Insurer RSA slumps, helps push UK shares to two-month low
* RSA hit by profit warning and CEO's departure
* FTSE slips 0.1 pct, on track for another weekly loss
* Fed tapering uncertainty pegging back equities
* FTSE still up 9 pct since start of 2013
LONDON, Dec 13 (Reuters) - Britain's blue-chip share index edged down to a two-month low on Friday, with insurer RSA slumping after its chief executive resigned following a fresh profit warning.
The FTSE 100 index slipped 0.1 percent, or 4.20 points, to 6,441.05 points in early session trading - its lowest level since around mid-October and putting the index on track for its longest run of weekly losses since 2008.
RSA was the worst-performing blue chip, plunging 17.3 percent in heavy volume to its lowest level since around mid-2005, after chief executive Simon Lee resigned following a profit warning.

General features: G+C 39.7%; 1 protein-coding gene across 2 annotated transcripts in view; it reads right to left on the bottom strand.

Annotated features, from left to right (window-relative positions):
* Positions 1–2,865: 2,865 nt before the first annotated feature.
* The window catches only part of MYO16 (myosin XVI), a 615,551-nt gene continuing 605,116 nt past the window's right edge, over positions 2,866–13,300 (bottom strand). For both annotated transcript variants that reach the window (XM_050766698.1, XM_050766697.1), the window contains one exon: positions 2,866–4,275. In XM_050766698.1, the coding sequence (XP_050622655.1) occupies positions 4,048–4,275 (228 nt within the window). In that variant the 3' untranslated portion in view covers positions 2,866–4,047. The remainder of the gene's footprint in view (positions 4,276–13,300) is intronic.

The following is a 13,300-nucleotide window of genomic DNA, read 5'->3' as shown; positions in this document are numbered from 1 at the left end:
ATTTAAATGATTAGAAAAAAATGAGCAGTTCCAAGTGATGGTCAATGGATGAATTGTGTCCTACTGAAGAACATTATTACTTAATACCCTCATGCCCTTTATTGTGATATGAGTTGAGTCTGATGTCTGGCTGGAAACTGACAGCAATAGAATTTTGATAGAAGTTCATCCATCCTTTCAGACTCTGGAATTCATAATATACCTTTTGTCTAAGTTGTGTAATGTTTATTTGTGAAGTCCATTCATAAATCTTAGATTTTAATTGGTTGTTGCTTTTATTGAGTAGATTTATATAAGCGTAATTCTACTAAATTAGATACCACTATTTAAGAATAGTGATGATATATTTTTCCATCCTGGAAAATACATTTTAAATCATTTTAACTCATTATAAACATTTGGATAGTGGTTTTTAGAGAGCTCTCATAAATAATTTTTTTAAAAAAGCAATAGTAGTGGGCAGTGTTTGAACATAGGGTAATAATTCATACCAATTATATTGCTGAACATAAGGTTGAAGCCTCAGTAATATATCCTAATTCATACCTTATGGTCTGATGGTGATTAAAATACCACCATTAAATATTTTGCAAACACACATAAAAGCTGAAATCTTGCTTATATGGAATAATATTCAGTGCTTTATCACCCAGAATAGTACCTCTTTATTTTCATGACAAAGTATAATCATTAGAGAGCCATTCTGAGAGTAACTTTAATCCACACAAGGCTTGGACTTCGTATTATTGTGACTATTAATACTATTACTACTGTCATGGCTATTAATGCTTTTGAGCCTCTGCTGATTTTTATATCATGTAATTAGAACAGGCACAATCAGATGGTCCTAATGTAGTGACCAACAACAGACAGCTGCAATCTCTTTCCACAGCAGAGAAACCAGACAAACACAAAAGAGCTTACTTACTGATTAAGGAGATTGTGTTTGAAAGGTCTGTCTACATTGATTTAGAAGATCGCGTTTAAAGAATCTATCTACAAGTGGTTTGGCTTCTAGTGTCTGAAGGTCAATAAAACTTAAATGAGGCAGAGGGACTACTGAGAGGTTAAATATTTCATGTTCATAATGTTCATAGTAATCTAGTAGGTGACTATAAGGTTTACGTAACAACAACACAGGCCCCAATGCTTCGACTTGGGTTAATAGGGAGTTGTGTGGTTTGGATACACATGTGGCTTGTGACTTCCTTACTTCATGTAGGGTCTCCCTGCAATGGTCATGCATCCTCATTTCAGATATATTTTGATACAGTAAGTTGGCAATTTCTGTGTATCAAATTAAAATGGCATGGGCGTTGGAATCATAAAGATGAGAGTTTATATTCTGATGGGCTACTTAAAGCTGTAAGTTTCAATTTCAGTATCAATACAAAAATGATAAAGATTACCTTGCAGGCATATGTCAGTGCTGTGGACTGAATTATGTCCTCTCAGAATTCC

"This is clearly a very disappointing announcement for the company leading to uncertainty about ongoing profitability, capital levels, dividends and strategy," said Oriel Securities analyst Marcus Barnard.
The FTSE 100 is up by around 9 percent since the start of 2013 but has lost ground this week due to lingering uncertainty over when the U.S. Federal Reserve may scale back its economic stimulus measures.
The Fed meets next week, and while the majority of investors still expect it will not begin to taper its economic stimulus programme until March next year, some believe it could start scaling back stimulus this month.
This uncertainty has led some investors to trim back equity holdings this month in order to book profits on the year's gains.
The FTSE has also been held back by a fall in mining stocks, which have underperformed due to lingering concerns about a possible economic slowdown in China.
"The miners haven't performed, and for the FTSE, that's a big deal," said Toby Campbell-Gray, head of trading at Tavira Securities.
Campbell-Gray does not expect the FTSE to make much headway for the rest of 2013, but sees it rising again in 2014 as the UK's economic recovery continues.
"I see a 10 to 15 percent gain next year," he said.
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